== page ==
Oliver Stone thinks he'd be ''attacked and shamed'' if his movies were made today.

The 73-year-old director - who is known for films including 'Wall Street', 'Natural Born Killers' and 'Platoon' - hit out at cancel culture because he doesn't think his career would last if he was starting out today due to the power of online backlash.

Asked his views of modern Hollywood, he said: ''I'm really out of touch. I can tell you that if I made any of my films, I don't think I'd last. I'd be vilified. I'd be attacked. Shamed. Whatever you want to call that ... culture, cancel f******* culture.''

The 'JFK' filmmaker insisted the ''freedom'' needed to make a movie requires ''stepping on sensitivites'' and being ''rude'', and he couldn't have worked with so many constraints.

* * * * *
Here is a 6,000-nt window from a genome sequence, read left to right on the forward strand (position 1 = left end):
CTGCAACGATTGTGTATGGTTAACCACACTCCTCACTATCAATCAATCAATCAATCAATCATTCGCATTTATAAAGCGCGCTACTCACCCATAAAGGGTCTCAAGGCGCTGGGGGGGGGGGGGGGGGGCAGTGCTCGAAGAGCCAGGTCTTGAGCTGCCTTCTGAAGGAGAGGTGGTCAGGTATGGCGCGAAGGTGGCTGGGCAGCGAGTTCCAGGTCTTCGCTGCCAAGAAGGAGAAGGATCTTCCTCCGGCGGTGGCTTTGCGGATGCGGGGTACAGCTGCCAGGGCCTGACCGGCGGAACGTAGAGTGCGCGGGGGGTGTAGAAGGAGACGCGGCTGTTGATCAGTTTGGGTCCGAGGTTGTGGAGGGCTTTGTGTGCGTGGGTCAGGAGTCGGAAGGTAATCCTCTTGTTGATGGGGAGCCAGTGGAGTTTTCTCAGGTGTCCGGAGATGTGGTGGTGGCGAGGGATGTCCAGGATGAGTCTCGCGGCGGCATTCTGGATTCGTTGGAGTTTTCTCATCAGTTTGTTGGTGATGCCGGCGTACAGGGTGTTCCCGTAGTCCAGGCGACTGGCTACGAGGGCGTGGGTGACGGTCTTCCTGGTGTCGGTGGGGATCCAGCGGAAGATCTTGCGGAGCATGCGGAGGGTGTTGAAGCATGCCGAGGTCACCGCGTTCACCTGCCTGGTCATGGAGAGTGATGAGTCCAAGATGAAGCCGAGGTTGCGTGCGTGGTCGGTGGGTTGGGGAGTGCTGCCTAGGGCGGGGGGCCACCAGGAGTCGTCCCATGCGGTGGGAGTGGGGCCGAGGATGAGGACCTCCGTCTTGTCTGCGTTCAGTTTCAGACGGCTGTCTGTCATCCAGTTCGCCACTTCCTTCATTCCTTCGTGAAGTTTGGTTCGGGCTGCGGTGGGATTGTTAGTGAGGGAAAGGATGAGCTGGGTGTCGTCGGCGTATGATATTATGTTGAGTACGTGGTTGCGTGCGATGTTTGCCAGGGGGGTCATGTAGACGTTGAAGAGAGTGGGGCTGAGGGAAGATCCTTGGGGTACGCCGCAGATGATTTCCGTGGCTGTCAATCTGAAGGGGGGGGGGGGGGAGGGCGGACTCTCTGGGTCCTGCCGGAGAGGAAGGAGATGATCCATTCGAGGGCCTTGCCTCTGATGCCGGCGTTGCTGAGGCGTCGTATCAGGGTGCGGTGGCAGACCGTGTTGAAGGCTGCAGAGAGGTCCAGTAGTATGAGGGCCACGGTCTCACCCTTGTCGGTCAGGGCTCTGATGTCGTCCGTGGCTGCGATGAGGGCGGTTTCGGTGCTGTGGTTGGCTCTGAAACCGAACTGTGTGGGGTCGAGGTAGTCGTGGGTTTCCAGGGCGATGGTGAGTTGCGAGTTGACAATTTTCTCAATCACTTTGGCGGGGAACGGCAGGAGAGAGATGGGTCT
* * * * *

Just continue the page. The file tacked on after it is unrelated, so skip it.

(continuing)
Speaking to SiriusXM's Jim Norton and Sam Roberts, he added: ''I mean, it's just impossible. I would have had to step on so many sensitivities. You have to have some freedom to make a movie, unfortunately.

''You have to be rude. You can be bad. And you're going to have do to these things like step on toes. Holy cow. Do you think I could have made any one of those films?''

In 2017, the Oscar-winning director was accused of sexual misconduct by actresses Patricia Arquette and Melissa Gilbert and former Playboy model Carrie Stevens.

While Oliver didn't respond to Carrie or Patricia's allegations, he previously defended himself after Melissa claimed she had endured a ''humiliating and horrid'' audition process for 1991 movie 'The Doors', insisting he always aimed to ''ensure a safe environment for all actors who auditioned.''